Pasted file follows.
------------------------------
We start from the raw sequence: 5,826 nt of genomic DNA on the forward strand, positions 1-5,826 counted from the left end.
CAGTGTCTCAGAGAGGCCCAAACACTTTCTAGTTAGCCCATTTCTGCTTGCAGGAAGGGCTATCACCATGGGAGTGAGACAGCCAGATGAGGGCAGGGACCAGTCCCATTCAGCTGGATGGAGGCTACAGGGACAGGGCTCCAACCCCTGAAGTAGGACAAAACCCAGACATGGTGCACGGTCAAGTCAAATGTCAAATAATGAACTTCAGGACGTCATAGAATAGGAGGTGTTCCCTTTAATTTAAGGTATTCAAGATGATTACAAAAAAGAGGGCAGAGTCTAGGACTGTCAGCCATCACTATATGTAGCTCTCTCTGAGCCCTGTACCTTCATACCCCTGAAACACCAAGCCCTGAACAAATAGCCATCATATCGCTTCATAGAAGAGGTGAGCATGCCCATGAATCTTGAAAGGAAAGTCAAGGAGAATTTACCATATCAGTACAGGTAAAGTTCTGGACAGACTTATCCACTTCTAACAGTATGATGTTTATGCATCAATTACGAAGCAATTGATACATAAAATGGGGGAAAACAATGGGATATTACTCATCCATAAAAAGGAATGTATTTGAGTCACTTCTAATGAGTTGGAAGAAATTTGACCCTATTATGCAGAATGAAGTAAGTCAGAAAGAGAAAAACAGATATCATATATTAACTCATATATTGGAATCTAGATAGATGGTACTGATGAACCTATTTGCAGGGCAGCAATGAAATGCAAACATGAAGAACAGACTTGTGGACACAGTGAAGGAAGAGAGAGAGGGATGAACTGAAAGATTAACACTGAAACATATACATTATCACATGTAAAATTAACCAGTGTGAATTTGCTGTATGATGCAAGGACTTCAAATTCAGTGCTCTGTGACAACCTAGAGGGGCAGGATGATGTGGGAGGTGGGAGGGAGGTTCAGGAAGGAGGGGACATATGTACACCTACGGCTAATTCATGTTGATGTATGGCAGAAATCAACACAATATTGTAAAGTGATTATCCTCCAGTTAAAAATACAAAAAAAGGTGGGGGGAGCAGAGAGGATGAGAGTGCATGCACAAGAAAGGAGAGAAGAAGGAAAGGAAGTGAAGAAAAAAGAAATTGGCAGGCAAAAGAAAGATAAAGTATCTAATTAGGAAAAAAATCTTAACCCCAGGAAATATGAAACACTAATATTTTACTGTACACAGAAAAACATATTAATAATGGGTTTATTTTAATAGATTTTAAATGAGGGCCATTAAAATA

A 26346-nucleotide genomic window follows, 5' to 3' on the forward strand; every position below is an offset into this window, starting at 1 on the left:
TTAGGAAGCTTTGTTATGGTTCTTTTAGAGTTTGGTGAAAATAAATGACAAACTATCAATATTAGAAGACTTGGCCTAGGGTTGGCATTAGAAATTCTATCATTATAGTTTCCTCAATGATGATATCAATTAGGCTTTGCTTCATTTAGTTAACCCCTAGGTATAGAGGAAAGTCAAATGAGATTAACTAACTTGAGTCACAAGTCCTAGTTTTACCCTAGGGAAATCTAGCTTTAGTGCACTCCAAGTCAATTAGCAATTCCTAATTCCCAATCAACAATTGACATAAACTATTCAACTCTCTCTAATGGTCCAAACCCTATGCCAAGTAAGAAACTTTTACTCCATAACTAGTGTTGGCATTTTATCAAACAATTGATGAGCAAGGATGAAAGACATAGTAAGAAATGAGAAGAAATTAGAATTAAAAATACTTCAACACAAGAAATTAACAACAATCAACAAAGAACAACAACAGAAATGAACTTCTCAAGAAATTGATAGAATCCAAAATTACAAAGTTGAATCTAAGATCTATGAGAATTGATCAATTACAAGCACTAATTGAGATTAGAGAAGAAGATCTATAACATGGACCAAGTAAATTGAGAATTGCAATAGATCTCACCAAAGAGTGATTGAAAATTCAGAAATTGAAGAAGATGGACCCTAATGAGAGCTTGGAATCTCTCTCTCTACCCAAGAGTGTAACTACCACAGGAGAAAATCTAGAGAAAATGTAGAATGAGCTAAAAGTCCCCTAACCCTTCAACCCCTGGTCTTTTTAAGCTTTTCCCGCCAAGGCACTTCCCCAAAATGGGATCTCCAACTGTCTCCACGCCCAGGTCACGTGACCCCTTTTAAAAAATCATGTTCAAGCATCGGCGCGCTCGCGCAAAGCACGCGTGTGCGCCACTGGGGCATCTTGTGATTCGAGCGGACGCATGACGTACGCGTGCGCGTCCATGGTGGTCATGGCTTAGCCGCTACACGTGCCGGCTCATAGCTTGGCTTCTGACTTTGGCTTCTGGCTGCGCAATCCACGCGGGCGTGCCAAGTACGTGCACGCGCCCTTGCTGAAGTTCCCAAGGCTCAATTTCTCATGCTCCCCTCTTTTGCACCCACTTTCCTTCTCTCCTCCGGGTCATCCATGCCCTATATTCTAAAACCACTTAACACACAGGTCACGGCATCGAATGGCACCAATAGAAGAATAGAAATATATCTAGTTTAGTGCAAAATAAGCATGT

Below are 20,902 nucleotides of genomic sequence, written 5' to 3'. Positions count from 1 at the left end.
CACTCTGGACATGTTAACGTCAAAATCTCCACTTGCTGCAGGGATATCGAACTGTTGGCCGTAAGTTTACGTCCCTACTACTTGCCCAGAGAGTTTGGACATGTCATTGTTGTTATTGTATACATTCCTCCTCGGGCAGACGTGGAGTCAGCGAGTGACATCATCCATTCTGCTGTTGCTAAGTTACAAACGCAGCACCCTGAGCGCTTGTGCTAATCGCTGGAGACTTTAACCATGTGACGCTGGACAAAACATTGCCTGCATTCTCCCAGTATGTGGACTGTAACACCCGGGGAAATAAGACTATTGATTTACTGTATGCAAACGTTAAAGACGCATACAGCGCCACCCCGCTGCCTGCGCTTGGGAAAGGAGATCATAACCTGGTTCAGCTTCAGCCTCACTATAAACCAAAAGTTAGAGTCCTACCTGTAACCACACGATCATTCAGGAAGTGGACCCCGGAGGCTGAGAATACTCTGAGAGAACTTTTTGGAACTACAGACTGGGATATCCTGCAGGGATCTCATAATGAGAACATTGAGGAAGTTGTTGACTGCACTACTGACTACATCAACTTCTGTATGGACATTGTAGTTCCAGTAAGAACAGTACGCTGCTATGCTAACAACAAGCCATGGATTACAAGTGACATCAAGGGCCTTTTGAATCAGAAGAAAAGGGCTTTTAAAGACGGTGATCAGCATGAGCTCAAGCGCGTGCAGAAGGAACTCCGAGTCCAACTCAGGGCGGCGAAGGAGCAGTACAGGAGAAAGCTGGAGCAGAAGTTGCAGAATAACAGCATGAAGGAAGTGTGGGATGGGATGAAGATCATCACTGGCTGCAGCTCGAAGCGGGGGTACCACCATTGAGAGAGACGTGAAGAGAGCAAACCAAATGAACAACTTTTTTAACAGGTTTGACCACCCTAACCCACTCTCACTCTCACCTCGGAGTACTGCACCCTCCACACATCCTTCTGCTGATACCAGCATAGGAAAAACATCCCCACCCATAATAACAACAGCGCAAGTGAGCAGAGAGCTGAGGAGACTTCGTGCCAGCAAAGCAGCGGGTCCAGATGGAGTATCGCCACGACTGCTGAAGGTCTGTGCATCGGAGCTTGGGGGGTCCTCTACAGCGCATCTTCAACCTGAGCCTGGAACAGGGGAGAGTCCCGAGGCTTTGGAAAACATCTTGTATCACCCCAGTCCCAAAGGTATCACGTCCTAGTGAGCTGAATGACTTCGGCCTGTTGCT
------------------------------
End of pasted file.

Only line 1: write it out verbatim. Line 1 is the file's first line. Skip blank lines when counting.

We start from the raw sequence: 5,826 nt of genomic DNA on the forward strand, positions 1-5,826 counted from the left end.